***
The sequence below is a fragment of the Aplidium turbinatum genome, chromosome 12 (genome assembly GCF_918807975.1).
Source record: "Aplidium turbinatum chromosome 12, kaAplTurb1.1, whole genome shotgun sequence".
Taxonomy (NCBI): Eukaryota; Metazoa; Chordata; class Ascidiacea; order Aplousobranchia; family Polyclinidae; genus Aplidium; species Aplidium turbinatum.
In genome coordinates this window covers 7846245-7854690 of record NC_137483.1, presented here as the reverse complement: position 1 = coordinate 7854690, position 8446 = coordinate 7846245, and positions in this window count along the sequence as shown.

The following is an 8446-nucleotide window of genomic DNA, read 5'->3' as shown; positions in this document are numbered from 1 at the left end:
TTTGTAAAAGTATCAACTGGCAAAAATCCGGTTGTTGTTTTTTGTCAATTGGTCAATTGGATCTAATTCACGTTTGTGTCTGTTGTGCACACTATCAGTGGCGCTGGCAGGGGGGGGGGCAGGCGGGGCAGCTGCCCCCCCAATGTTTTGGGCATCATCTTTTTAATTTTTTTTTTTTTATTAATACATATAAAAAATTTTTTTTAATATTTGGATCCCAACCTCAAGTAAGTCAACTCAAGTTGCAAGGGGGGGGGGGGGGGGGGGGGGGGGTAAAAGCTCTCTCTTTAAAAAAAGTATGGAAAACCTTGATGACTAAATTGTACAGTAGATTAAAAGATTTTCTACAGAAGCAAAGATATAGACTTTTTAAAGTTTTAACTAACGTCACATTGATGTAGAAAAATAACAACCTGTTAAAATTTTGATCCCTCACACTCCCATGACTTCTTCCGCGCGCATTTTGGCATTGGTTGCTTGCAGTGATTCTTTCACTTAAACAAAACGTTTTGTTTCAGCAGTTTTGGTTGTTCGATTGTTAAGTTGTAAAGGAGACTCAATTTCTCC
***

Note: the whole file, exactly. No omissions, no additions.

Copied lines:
The sequence below is a fragment of the Aplidium turbinatum genome, chromosome 12 (genome assembly GCF_918807975.1).
Source record: "Aplidium turbinatum chromosome 12, kaAplTurb1.1, whole genome shotgun sequence".
Taxonomy (NCBI): Eukaryota; Metazoa; Chordata; class Ascidiacea; order Aplousobranchia; family Polyclinidae; genus Aplidium; species Aplidium turbinatum.
In genome coordinates this window covers 7846245-7854690 of record NC_137483.1, presented here as the reverse complement: position 1 = coordinate 7854690, position 8446 = coordinate 7846245, and positions in this window count along the sequence as shown.

The following is an 8446-nucleotide window of genomic DNA, read 5'->3' as shown; positions in this document are numbered from 1 at the left end:
TTTGTAAAAGTATCAACTGGCAAAAATCCGGTTGTTGTTTTTTGTCAATTGGTCAATTGGATCTAATTCACGTTTGTGTCTGTTGTGCACACTATCAGTGGCGCTGGCAGGGGGGGGGGCAGGCGGGGCAGCTGCCCCCCCAATGTTTTGGGCATCATCTTTTTAATTTTTTTTTTTTTATTAATACATATAAAAAATTTTTTTTAATATTTGGATCCCAACCTCAAGTAAGTCAACTCAAGTTGCAAGGGGGGGGGGGGGGGGGGGGGGGGGTAAAAGCTCTCTCTTTAAAAAAAGTATGGAAAACCTTGATGACTAAATTGTACAGTAGATTAAAAGATTTTCTACAGAAGCAAAGATATAGACTTTTTAAAGTTTTAACTAACGTCACATTGATGTAGAAAAATAACAACCTGTTAAAATTTTGATCCCTCACACTCCCATGACTTCTTCCGCGCGCATTTTGGCATTGGTTGCTTGCAGTGATTCTTTCACTTAAACAAAACGTTTTGTTTCAGCAGTTTTGGTTGTTCGATTGTTAAGTTGTAAAGGAGACTCAATTTCTCC